RLC – June 16, 2019

“Red Letter Challenge: Giving” – Matthew 6:21
Holy Trinity Sunday – June 16, 2019

A few weeks ago, I introduced the Red Letter Challenge. Remember, in some Bibles, Jesus’
words are indicated by red letters. Since Jesus calls on those who follow Him to both hear His
words and put them into practice, Pastor Zach Zehnder of Florida identifies 5 targets as the
significant topics that Jesus talks about in the Bible: BEING, FORGIVING, SERVING,
GIVING, GOING. We have already dealt with BEING in a relationship with Jesus, and
developing a FORGIVING attitude based on God’s forgiveness for us, and SERVING others in
common, everyday, ordinary ways and maybe even in some unexpected ways. We have two
more targets to address: GIVING and GOING. So, today we land on the 4th principle from the
Red Letters of Jesus – GIVING.
Did you know that Jesus said more about money and giving and stewardship than most other
topics – love, heaven, hell. Only the Kingdom of God gets more coverage from Jesus than money
and giving? Here are some highlight sayings of Jesus about money and giving:
“It is more blessed to give than to receive.” (This one is actually referred to by Paul in the book
of Acts, but he credits Jesus, Himself, as the source.)
“Lend, expecting nothing in return.”
“She gave all she had to live on.”
“Do not neglect the tithe.”
“Sell all that you possess and give to the poor.” (So, those last words of Jesus are the ones that
we will hammer home in the sermon today, and by the time you leave the sanctuary, you will all
be homeless and penniless… oh, of course, I’m not serious!)
Before we hear and explore what Jesus said about giving, and before we consider how we can
put those red letter words into practice, let’s start with the source of giving – God. If we are going
to give, even a little, if we are going to be generous, it will be because we have a giving and
generous God – the Bible word is… we have a GRACIOUS God. We could simply unpack that
famous Bible verse – John 3:16: “God so loved the world that He gave His one and only Son that
whoever believes in Him shall not perish but have everlasting life.” God so loved the world that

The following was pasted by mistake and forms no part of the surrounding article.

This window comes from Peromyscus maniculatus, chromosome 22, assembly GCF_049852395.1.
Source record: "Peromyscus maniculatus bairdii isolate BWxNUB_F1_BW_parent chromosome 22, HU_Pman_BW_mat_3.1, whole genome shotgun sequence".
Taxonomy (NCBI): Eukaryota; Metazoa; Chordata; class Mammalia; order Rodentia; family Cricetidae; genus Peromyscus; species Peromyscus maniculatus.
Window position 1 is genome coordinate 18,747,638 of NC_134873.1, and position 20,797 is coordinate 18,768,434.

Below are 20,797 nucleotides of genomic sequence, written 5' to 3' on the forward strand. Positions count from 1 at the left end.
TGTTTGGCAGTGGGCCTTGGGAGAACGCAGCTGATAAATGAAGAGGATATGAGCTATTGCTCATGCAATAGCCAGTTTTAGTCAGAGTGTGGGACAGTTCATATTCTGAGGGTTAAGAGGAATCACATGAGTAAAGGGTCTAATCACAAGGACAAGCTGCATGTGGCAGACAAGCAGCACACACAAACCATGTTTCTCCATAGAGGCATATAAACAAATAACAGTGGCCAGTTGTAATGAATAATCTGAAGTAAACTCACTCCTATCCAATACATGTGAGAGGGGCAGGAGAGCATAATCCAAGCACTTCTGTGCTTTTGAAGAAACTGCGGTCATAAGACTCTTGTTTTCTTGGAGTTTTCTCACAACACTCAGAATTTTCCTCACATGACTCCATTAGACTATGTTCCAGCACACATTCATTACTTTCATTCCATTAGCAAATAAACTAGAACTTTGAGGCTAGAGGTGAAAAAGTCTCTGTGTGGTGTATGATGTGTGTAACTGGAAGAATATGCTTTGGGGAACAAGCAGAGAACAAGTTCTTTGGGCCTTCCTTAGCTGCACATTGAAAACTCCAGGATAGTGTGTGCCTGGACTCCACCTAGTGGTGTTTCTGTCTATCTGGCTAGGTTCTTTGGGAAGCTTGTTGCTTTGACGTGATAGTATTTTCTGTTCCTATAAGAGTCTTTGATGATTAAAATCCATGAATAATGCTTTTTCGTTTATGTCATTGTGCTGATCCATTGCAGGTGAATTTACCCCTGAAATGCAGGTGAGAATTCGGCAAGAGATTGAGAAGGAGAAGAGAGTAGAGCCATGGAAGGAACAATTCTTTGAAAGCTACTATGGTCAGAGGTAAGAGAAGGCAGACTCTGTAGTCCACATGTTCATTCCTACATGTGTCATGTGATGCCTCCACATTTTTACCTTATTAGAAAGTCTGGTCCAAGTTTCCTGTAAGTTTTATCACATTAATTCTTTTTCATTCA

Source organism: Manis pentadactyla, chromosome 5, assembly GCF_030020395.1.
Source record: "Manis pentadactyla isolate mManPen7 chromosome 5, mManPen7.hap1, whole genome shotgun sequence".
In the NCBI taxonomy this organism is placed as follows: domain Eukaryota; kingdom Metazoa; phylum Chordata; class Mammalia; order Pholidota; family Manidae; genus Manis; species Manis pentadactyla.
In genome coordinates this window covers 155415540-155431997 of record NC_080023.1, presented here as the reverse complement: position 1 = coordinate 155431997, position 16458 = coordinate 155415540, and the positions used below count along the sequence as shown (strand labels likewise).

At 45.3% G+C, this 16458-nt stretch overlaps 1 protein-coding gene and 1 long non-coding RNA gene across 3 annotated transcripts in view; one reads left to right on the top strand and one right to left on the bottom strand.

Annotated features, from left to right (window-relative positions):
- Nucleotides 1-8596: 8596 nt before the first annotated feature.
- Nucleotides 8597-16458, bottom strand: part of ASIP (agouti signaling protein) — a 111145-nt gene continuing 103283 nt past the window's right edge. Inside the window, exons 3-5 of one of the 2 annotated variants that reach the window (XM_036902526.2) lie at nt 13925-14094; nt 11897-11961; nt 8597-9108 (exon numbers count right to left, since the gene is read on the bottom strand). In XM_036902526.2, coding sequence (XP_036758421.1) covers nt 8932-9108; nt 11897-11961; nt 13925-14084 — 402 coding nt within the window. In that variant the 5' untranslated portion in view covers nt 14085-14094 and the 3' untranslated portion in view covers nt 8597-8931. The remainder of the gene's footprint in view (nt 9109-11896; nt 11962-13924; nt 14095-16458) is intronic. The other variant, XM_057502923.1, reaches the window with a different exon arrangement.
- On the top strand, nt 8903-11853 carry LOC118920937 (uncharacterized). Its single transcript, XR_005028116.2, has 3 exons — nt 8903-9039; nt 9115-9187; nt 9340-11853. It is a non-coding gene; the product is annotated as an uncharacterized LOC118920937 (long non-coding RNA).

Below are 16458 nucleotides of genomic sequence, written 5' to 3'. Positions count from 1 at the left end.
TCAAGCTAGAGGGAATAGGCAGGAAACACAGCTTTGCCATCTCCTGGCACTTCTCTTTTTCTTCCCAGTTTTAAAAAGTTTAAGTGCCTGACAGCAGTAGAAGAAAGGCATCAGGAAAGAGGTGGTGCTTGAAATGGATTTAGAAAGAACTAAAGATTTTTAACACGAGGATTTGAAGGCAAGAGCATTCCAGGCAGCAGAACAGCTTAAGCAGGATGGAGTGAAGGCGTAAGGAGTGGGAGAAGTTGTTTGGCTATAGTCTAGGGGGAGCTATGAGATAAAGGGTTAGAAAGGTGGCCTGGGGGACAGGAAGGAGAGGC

He gave!! Yes – this famous Bible verse starts with GIVING! But even the giving starts with
love. God so loved the world. God so loved all the people of the world. God so loved YOU!
Are you worth loving? Am I worth being loved? If I address that question from a human
perspective… well, no, I am not worth being loved. I have expressed anger. I have deceived. I
have ignored others. I have been filled with personal pride. I have wanted things my way. I have
harbored resentment. The bottom line is… I am a sinner, and in no way deserving of being loved
by God. I am deserving of being tossed away like an old rag doll.
But if I address that question from God’s perspective, from God’s heart… well, yes, I am worth
being loved. God looks at me – sinner though I am – and He loves me. With His gracious heart

overflowing with love, He loves me. And He loves you, too. And because He loves, He gives.
He gives His own Son – HIS VERY OWN SON – into death, so that the unlovable side of me and
of you is dealt with at the cross and forgiven, once and for all. These aren’t red letter words from
the lips of Jesus, but they are red letter words of importance about Jesus: “You know the grace of
our Lord Jesus Christ, that though He was rich, yet for your sakes He became poor, so that you
through His poverty might become rich.” Because of God’s grace in Christ, you are spiritually
rich. When you believe that, when you personally marvel at God’s gift of love, when you rest on
His unchanging grace, then, RIGHT THEN, you have God’s undeserved blessing of eternal life
rather than your deserved future of being separated from God for all eternity. God loves… so
God gives. That’s where our giving starts.
OK, so now let’s listen to what Jesus says about giving, because it has a whole new starting
point. It’s not about obeying a rule – you must tithe, or you’ve got to sell all your possessions and
give to the poor. It’s about being God-like, Christ-like. God is a giving, generous God. As
followers of Jesus, we are giving, generous people. In fact, Pastor Zach Zehnder (who wrote the